The first reading is addressed to people who are just about to emerge from a huge catastrophe, a crushing defeat, after a long battle trying to survive. God reminds them that he is going to change the bleak past and do something new. This is the people of Israel, in exile in Babylon, on the eve of their liberation.
In today’s gospel, a truly unfortunate woman will be saved by Jesus’ intervention. He will come to her defense, to rescue her from the common enemy that she and Jesus face together.
This is what God does in the Old Testament—He saves his people. And this is what Jesus does in his ministry in the gospels. And this is the experience that St. Paul describes so movingly in his own life in the second reading. In fact, in Paul’s estimation, knowing Jesus in this way outweighs any other possible advantage we could ever enjoy in life. So Paul, like Israel in our first reading and the woman in the gospel, needs to forget what lies behind and to strain forward to what lies ahead.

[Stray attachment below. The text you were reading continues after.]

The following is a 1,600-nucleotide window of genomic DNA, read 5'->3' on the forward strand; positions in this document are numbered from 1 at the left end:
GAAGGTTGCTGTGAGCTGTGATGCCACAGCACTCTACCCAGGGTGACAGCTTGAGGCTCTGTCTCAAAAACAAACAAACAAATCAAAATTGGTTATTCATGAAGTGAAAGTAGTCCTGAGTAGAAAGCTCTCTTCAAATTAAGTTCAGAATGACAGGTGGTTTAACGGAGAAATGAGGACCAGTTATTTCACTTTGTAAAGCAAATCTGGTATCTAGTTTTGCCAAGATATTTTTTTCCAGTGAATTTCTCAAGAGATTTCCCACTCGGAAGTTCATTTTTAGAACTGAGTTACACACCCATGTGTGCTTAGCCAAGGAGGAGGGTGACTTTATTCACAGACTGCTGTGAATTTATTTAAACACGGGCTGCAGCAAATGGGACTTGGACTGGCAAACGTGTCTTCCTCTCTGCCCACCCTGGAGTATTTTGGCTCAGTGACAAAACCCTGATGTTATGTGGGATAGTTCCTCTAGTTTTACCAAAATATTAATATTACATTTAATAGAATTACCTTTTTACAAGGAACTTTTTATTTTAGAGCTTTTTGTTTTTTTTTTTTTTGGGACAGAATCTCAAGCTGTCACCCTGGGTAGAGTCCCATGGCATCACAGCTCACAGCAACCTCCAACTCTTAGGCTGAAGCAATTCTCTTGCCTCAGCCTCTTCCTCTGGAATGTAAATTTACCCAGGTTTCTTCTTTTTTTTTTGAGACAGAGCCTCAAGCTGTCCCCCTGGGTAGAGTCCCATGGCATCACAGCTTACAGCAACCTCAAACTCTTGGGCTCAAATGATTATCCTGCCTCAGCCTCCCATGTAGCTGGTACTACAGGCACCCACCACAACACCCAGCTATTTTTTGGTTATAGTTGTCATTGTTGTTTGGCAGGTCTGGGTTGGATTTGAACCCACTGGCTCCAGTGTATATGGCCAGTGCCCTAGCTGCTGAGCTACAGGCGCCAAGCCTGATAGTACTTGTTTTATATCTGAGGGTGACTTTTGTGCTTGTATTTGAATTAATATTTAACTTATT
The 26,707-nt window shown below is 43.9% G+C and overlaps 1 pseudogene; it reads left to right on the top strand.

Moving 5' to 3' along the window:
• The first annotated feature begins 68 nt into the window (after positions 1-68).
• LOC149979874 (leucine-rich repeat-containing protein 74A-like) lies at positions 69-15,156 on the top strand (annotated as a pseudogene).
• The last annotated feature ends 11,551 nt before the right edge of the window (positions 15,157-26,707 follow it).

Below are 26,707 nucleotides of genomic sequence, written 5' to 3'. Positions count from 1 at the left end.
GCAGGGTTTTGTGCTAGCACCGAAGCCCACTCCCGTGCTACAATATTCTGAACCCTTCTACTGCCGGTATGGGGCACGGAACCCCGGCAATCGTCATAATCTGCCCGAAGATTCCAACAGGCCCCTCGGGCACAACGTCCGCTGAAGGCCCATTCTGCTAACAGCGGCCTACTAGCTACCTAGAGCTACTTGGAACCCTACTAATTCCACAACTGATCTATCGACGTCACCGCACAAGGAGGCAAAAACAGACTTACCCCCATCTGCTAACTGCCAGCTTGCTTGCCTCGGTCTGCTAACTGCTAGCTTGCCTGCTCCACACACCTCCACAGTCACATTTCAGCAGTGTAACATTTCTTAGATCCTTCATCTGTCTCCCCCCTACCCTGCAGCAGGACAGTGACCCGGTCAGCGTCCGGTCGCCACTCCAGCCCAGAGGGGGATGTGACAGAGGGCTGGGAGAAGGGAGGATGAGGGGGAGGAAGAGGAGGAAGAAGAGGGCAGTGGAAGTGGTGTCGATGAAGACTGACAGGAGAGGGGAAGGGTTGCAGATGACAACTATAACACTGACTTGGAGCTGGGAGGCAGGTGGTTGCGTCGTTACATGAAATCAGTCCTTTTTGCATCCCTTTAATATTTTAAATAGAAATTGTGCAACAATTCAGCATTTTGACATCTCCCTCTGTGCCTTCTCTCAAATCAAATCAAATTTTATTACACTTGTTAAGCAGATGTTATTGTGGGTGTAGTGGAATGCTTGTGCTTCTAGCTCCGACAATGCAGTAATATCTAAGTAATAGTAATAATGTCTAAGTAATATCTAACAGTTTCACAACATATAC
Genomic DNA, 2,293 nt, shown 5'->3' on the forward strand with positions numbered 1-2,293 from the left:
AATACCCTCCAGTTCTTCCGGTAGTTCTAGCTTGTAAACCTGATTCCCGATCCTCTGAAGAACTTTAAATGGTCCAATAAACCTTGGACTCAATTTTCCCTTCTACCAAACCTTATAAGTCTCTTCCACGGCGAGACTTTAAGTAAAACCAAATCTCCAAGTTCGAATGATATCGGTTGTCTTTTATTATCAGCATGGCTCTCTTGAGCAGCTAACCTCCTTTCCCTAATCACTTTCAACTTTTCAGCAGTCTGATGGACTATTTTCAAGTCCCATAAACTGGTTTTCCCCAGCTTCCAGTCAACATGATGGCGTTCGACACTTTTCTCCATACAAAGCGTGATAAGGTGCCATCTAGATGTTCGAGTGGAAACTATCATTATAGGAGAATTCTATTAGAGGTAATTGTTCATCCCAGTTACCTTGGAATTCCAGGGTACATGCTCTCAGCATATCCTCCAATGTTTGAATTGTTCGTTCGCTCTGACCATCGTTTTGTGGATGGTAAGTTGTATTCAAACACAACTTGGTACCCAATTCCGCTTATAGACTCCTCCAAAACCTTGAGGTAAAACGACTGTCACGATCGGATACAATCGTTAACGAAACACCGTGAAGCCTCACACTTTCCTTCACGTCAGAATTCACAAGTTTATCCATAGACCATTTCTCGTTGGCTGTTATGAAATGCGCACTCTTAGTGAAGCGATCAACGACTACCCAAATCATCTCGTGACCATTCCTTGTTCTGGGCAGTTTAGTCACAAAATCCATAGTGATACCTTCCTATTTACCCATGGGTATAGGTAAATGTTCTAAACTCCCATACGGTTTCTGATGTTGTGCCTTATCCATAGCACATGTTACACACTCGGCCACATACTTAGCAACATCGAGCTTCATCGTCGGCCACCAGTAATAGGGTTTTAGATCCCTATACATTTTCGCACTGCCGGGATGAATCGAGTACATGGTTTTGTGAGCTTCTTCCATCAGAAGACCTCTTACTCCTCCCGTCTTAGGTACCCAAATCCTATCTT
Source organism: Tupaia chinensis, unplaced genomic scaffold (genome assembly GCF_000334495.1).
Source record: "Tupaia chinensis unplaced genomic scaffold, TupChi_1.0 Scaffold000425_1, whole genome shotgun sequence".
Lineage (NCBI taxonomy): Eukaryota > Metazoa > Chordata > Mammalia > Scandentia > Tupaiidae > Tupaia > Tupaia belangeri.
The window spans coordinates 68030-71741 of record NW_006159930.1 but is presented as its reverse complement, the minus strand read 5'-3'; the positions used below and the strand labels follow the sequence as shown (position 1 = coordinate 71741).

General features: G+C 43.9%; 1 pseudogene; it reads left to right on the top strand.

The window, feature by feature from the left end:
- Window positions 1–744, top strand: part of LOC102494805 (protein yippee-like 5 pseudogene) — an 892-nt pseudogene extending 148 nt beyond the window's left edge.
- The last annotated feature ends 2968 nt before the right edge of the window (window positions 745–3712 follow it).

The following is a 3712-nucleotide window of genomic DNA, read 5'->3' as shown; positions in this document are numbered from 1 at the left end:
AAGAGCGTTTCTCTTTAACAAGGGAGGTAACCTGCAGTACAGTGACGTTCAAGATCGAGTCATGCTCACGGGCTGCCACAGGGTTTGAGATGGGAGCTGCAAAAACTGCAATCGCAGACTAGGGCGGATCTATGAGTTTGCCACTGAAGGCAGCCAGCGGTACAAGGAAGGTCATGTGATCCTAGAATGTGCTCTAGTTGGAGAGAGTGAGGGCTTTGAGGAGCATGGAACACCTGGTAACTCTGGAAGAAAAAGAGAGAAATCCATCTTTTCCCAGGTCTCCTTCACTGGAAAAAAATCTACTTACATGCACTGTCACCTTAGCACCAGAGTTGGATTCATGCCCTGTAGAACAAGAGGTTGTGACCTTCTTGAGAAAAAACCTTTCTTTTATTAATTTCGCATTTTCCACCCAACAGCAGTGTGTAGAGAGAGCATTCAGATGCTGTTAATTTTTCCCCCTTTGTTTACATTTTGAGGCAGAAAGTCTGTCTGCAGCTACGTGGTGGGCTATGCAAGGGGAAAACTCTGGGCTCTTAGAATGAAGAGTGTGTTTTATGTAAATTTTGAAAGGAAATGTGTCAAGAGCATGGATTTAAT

That’s a good strategy for us, too, at the conclusion of Lent, as we look forward to our celebration of Easter.
—Walter Modrys SJ
This week’s readings can be found on the US Conference of Catholic Bishops’ website.